On May 14, George Lucas celebrated his 79th birthday! The opportunity to test your knowledge of the brilliant creator of a universe that forever transformed Pop Culture.
We can never say enough how much George Lucas has left an indelible mark on the cinematographic landscape. Influenced by experimental cinema, fiercely independent and anxious to maintain absolute control of the entire creative process, he has enabled the world of cinema to undergo a major technological revolution, especially in terms of sound, editing, computer animation and special effects.
An extraordinary flair too. After the colossal success of American Graffiti (over $200 million in revenue), George Lucas is in a strong position to negotiate with Twentieth Century Fox, which has agreed to produce his next film, a certain Star Wars…
Lucas thus requested to own the rights to all future Star Wars merchandising; and that he owns the rights to any sequels. For Fox, it was a golden deal: merchandising revenues were then considered negligible, especially since the studio had lost a fortune with past experience on Doctor Dolittle. And for the possible sequels? Hardly anyone in the studio thinks Star Wars will work.
Bottom line for George Lucas: Between 1977 and 1978, Star Wars generated over $100 million from toys alone. 40 years later, products derived from the first film have generated more than $12 billion in profits, and still bring in approximately $3 billion each year. And here, we are only talking about the first film. As Lucas held 100% of the rights to the rest of the franchise, we’ll let you do the math… To give you some perspective: in 2012 (and before the takeover of Lucasfilm by Disney) Lucas pocketed 3.3 billion of $. Some at 20th Century Fox must still have nightmares…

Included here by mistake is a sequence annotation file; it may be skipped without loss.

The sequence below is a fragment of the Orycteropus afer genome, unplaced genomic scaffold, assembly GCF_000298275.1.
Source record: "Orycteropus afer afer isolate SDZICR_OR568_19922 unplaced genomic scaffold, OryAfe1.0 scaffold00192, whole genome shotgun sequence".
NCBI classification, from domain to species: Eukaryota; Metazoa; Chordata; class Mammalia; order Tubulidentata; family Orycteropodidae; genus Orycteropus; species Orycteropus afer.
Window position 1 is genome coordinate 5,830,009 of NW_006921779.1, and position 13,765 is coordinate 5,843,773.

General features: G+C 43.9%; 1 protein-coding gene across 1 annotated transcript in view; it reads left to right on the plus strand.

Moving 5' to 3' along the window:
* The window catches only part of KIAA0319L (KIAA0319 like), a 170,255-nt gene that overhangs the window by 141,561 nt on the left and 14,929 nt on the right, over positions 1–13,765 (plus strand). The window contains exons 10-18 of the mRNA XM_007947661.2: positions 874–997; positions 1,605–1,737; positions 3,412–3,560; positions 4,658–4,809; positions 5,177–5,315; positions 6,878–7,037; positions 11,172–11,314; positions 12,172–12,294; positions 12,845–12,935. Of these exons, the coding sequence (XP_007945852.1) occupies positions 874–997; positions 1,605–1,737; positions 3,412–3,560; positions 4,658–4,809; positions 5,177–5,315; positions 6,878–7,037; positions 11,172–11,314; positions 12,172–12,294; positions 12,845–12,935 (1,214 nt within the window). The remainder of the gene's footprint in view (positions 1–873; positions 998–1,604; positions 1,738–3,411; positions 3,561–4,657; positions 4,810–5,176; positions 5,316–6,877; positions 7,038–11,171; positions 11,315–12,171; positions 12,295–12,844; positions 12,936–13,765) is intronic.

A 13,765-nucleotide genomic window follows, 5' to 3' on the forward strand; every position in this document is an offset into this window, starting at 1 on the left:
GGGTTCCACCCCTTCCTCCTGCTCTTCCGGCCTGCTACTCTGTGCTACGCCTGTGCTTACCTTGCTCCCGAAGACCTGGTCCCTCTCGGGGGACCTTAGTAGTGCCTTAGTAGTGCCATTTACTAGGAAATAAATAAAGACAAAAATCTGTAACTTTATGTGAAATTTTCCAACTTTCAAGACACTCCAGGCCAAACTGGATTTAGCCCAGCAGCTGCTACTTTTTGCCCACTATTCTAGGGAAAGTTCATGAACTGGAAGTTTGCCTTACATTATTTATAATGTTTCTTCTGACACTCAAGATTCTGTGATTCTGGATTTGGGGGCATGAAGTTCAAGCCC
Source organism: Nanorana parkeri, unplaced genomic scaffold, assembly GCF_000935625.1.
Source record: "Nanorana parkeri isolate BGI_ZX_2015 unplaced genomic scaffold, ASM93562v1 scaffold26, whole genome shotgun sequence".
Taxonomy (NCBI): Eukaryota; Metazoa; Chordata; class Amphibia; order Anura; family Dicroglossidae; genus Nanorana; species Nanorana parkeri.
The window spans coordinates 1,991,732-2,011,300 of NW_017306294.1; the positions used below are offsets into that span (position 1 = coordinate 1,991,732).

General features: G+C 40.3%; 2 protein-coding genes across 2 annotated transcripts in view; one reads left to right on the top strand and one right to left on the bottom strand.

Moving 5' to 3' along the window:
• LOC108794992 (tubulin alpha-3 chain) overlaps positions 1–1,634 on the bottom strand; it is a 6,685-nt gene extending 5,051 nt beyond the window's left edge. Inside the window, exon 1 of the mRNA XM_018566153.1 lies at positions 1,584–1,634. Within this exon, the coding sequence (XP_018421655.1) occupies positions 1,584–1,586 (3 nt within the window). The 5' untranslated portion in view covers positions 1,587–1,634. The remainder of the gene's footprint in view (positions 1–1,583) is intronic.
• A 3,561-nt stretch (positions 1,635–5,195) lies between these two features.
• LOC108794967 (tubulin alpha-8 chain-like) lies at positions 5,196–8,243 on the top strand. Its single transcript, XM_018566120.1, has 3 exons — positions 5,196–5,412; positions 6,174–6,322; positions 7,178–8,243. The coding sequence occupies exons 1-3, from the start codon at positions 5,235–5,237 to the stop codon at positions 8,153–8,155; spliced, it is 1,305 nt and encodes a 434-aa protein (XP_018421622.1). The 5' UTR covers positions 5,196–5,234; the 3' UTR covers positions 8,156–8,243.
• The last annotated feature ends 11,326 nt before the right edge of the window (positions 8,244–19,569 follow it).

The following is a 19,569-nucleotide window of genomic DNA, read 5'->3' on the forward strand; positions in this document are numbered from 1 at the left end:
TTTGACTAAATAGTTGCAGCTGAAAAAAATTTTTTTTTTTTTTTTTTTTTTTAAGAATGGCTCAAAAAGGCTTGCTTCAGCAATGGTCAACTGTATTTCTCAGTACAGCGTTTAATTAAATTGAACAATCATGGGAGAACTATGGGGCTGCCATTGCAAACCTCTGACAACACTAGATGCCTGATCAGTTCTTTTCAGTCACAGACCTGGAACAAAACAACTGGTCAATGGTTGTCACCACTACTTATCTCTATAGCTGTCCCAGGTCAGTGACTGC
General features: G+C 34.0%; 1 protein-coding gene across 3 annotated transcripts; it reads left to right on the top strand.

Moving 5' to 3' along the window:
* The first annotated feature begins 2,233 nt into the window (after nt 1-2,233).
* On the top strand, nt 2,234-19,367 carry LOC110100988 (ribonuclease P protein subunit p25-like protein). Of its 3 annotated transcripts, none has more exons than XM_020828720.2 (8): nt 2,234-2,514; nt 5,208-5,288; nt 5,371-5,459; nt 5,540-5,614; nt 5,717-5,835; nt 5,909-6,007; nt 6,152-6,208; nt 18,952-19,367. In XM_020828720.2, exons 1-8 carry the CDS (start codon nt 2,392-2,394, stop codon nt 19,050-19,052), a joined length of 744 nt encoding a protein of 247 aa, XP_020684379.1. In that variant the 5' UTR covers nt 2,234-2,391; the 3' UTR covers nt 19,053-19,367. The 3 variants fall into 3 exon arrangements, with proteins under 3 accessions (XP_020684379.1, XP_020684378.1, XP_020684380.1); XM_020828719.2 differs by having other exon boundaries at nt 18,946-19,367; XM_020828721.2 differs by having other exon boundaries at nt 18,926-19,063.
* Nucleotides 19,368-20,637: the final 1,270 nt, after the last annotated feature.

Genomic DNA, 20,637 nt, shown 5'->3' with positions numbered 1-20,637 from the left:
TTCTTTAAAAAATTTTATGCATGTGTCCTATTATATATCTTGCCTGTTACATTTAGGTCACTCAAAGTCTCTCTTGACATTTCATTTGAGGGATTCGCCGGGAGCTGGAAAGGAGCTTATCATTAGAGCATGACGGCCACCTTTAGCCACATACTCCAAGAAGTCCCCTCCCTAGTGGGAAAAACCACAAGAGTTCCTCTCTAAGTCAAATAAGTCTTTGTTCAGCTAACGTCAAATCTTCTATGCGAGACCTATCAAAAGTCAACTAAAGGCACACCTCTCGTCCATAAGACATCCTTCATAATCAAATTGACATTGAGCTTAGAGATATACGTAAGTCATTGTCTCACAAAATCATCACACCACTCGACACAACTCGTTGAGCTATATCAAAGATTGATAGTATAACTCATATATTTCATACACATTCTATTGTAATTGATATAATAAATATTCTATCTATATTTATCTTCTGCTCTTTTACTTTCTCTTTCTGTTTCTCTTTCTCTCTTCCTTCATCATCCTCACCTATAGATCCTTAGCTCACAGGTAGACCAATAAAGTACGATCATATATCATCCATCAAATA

On May 14, the filmmaker celebrated his 79th birthday. The opportunity to offer you a little quiz on him, just to test your knowledge about him!
We also forget it a little too often, as the weight of the Star Wars galaxy is quite overwhelming, but George Lucas financed quite radical works. This is the case of Paul Schrader’s extraordinary Mishima, a biopic in four chapters by the Japanese nationalist writer Yukio Mishima, which became Hara-Kiri on November 20, 1970. Carried by a dazzling Ken Ogata, the film is also famous for his score by Philip Glass, which literally haunts the film.
Lucas also helped Godfrey Regio direct Powaqqatsi, the second part of a cult trilogy. Experimental works designed as collages, like gigantic canvases, where mind-blowing images collide, mixing Slow Motion, computer-generated images, Found Footage, advertising films, etc…in which Man and his future are at the heart concerns of the director.
He will also put his hand in the portfolio to produce the little-known Latino in 1985, which chronicles the struggle in Nicaragua between the Sandinista government and the rebels. Lucas has always worked on affect: the film is in fact directed by Haskell Wexler, a very great director of photography to whom we owe that of Flight over the cuckoo’s nest, In the heat of the night, The Thomas Crown Affair…and that he had as a professor at the University of Southern California.